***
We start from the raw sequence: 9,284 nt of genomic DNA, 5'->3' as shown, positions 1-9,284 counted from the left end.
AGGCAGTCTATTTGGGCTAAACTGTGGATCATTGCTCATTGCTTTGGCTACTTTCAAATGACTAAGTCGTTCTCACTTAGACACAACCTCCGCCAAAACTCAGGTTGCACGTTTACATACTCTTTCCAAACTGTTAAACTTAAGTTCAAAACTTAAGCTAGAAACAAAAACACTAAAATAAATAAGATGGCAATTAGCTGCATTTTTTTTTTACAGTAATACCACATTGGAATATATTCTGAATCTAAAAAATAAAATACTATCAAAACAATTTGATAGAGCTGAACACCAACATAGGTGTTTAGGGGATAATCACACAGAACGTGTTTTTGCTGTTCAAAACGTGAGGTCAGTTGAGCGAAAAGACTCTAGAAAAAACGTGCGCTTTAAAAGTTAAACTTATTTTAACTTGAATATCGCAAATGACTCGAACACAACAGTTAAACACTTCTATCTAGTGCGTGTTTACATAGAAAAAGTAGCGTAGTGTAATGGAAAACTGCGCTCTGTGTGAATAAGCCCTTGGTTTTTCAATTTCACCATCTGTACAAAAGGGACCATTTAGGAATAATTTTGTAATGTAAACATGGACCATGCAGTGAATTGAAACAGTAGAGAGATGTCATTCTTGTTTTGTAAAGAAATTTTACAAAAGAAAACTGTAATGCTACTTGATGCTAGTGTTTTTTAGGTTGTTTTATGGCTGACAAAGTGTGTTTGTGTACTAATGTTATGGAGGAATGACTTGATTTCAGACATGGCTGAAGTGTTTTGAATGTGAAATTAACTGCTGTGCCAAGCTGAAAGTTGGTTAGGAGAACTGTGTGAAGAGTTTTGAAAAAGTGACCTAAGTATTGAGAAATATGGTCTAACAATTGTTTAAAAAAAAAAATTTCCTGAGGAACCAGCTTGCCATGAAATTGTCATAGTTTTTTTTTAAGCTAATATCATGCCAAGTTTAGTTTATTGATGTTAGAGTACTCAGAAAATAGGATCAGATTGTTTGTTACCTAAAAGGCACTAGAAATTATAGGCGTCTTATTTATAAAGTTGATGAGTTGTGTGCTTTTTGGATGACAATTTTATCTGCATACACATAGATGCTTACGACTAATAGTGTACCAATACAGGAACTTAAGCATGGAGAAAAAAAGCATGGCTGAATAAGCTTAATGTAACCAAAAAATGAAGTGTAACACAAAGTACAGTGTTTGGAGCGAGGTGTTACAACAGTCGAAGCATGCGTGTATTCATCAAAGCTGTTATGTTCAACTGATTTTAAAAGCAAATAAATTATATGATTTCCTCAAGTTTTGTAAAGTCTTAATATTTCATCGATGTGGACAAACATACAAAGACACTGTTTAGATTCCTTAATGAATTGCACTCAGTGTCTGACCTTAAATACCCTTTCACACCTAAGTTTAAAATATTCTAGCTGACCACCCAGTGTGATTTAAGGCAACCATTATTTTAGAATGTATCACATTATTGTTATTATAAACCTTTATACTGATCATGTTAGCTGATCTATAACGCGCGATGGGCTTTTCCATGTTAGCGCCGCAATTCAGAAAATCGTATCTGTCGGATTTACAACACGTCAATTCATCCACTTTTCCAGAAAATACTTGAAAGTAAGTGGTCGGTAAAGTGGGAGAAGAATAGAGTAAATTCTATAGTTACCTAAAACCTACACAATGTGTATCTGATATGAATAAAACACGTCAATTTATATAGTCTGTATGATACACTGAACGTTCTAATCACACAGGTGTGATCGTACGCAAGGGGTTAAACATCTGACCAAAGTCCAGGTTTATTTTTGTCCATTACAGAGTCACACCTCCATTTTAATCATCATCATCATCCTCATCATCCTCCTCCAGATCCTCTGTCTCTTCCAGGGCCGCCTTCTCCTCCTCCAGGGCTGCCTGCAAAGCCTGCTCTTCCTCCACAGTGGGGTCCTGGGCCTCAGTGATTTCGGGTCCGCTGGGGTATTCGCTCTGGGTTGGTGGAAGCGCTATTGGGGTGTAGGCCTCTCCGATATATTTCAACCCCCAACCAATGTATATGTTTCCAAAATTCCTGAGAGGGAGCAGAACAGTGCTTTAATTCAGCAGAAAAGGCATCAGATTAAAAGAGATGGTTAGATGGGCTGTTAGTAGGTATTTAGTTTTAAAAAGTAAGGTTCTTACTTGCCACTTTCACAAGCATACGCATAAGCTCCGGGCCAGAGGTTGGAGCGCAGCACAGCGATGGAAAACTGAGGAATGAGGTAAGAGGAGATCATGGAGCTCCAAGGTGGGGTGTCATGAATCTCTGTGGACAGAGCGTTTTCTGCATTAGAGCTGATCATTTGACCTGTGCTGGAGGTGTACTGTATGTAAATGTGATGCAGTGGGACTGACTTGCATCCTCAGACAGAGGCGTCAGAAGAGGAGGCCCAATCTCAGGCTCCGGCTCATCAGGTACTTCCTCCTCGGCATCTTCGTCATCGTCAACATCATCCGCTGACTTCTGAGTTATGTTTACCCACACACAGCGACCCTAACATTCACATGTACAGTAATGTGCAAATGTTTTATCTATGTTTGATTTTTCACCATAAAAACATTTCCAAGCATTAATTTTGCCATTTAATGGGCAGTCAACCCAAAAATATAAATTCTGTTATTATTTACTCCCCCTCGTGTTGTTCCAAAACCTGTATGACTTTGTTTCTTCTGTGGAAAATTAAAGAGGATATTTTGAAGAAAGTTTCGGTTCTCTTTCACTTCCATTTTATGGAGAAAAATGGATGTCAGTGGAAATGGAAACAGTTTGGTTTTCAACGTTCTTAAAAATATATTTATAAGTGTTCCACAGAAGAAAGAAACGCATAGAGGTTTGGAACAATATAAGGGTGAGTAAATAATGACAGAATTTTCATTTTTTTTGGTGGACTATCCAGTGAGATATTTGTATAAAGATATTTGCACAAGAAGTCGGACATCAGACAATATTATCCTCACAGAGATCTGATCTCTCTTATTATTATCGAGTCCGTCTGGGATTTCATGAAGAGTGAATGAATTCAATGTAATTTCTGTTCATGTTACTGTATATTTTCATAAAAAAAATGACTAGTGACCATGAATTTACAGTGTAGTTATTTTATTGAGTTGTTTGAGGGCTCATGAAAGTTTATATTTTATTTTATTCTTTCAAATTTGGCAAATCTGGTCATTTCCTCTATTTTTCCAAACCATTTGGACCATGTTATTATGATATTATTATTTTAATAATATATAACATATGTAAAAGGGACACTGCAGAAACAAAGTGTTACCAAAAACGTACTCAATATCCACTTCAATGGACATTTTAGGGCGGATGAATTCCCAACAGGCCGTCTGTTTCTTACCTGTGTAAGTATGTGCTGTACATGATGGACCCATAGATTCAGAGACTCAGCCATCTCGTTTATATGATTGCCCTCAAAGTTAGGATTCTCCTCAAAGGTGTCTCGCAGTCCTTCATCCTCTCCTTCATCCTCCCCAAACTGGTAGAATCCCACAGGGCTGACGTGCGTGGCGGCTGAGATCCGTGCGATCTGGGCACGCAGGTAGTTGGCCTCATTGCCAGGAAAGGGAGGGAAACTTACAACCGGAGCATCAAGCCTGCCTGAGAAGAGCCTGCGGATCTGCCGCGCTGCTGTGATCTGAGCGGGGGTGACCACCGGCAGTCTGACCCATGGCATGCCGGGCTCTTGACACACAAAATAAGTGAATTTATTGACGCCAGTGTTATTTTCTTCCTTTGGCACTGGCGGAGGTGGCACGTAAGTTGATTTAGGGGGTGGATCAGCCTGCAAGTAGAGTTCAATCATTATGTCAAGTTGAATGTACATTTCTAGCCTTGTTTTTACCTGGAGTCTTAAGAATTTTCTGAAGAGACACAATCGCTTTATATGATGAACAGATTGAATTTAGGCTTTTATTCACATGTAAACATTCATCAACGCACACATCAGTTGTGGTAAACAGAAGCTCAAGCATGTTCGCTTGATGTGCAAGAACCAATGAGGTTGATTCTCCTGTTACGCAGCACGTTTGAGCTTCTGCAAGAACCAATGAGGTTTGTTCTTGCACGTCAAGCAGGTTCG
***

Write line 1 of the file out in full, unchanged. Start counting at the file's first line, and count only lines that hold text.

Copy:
We start from the raw sequence: 9,284 nt of genomic DNA, 5'->3' as shown, positions 1-9,284 counted from the left end.